Grief can be a road or a roadblock. Its debilitating power can rob joy, stifle creativity, and foster a sense of “what’s the point?” Or its despair can be riddled with gratitude and hope. C. S. Lewis’ A Grief Observed journals his personal turmoil toward acceptance, faith, and love. I’m convinced that he got to the final conclusion because he had such incredible love for his wife, and he knew she felt that love in her whole body and soul. When my brother Danny died a year ago, grief suffocated, stifled, and ramrodded me into a year of painful self-reflection, guilt, should’ve/could’ve/would’ve’s, self-loathing, self-doubt, and regret. Did Danny know how much I loved him? Did I tell him enough? Could he feel it in his body and soul? I doubt it. Hence, the remorse which has now blossomed into hope, determination and love. I’m grateful to Danny for teaching me that love is not to be messed with, to be hidden, or to be taken for granted.
Now, after a year of bottled emotions and ominous fear that I may burst into tears at any moment, it’s time to gently lift the seed out of the rocks and carefully plant it in rich soil, shining Light, and tender love. There is no growth in darkness, and somehow, through all of this, others have managed to show me that I am worthy of God’s love. That precious love is channeled through my husband, my children, my friends, my family, my loved ones, my students, my colleagues, and even the cashier at CVS. And if I am ever in doubt about love’s incredible impact, I need only watch my joy-filled granddaughter Eileen with Tim. It is a beautiful sight to behold.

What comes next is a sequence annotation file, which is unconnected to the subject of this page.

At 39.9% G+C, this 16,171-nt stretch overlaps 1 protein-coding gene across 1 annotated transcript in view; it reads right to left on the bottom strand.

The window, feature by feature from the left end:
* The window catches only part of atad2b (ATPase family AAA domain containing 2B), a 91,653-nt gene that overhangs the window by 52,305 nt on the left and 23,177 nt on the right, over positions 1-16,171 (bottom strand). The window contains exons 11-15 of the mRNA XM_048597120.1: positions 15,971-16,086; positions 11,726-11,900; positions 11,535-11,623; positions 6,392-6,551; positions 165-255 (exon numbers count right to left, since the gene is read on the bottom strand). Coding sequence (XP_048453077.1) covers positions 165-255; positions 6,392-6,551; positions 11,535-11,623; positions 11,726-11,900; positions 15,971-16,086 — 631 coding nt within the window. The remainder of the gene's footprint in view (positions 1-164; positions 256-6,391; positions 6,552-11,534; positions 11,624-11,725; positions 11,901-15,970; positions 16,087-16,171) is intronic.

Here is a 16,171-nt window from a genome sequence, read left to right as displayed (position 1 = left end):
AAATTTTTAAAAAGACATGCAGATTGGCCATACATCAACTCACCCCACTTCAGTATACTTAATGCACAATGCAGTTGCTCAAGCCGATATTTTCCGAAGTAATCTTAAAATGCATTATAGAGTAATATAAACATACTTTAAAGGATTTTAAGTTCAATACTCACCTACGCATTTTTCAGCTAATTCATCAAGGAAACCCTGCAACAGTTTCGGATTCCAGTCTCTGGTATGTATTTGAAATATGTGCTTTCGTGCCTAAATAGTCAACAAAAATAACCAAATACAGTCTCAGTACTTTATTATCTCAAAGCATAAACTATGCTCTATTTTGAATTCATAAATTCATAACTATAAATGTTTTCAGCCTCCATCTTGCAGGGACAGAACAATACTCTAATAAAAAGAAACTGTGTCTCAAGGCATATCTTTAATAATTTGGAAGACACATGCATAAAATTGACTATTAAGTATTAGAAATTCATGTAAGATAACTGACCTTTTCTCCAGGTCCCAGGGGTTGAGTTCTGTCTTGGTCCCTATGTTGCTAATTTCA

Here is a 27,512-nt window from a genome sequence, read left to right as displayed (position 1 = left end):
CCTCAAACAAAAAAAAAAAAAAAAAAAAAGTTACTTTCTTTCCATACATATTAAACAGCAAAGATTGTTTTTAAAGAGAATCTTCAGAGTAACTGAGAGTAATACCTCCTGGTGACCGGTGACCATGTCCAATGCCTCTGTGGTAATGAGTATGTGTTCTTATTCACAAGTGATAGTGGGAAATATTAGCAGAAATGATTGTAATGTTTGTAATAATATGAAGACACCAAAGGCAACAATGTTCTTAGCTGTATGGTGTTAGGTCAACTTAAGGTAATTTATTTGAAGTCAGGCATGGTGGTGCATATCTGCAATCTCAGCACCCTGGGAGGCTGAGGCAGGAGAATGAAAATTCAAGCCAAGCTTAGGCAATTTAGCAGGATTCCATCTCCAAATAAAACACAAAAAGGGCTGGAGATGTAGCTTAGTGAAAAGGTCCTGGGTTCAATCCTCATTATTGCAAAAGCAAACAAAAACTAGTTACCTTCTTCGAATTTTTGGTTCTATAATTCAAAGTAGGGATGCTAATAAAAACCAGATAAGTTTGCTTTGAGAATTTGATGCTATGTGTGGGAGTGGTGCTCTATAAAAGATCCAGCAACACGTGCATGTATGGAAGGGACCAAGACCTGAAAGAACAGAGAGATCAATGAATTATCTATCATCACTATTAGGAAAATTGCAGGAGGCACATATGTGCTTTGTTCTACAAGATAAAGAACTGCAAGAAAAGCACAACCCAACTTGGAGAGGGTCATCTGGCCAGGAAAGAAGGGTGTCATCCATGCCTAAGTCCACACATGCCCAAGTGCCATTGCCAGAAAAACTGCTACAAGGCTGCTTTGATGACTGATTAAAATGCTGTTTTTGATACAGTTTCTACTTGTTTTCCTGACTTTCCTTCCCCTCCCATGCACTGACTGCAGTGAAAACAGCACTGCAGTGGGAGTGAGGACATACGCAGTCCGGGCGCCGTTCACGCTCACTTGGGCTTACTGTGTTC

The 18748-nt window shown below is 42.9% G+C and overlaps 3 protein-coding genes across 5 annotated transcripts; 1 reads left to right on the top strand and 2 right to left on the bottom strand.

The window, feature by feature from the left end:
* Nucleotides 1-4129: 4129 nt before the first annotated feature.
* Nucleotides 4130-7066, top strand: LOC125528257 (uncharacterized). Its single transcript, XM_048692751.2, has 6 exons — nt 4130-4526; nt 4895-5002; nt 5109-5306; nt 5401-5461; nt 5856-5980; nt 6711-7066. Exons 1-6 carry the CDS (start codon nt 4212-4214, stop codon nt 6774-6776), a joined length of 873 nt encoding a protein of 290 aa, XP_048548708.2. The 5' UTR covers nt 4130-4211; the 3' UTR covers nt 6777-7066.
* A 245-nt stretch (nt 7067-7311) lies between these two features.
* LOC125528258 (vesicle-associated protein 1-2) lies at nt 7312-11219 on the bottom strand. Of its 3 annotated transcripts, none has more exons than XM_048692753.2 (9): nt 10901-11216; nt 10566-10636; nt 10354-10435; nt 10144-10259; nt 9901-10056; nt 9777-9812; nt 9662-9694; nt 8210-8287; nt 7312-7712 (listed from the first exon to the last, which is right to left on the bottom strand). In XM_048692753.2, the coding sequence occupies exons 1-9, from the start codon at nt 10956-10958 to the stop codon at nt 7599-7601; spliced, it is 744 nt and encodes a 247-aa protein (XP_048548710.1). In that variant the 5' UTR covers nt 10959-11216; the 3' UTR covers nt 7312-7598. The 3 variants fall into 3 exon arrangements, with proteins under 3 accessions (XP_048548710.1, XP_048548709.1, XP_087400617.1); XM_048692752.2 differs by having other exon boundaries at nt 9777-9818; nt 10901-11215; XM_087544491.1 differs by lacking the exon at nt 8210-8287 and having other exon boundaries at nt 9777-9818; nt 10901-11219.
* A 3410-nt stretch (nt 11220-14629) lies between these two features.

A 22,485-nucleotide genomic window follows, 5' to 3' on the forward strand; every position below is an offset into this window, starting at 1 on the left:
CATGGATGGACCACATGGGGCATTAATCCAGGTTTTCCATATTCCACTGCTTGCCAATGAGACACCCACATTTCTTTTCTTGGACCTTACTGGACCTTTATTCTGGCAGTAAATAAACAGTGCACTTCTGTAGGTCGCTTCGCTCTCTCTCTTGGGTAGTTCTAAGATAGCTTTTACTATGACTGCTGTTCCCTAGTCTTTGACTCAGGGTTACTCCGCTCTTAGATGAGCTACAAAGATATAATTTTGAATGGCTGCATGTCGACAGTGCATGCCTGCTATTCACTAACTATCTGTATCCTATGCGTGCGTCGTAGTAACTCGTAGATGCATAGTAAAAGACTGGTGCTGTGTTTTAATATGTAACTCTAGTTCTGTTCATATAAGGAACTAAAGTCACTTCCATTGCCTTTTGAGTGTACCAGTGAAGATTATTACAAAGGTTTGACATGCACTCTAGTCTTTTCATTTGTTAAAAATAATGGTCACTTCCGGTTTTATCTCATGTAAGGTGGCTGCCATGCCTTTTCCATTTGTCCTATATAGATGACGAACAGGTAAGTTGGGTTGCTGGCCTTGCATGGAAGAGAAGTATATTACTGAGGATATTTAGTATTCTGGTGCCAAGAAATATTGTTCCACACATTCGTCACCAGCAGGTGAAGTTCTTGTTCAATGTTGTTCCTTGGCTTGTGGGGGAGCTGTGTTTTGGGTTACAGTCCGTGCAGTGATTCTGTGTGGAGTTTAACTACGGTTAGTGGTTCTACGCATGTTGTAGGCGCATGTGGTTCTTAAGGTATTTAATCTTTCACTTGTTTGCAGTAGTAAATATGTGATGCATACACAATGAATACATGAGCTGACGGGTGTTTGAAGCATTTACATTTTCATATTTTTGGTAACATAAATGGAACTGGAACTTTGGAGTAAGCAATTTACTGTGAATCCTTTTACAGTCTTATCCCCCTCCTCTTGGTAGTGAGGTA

I’m going to try to write again. My Aunt Aggie e-mailed me last April, nine months ago, and said she missed my creative writing. I made a lame excuse about having trouble finding time. It didn’t seem appropriate to share with her that I was experiencing a tremendous dip in life and self-esteem. She’s been through enough of her own grief not to hear about mine.
Thanks for asking, Aunt Aggie. Here goes. You never know when a nudge will move a mountain.
A year after posting Danny’s eulogy, I’m ready to try again, to trust, to share, to love, and as Mary Oliver encourages, “Pat attention. Be astonished. Tell about it.”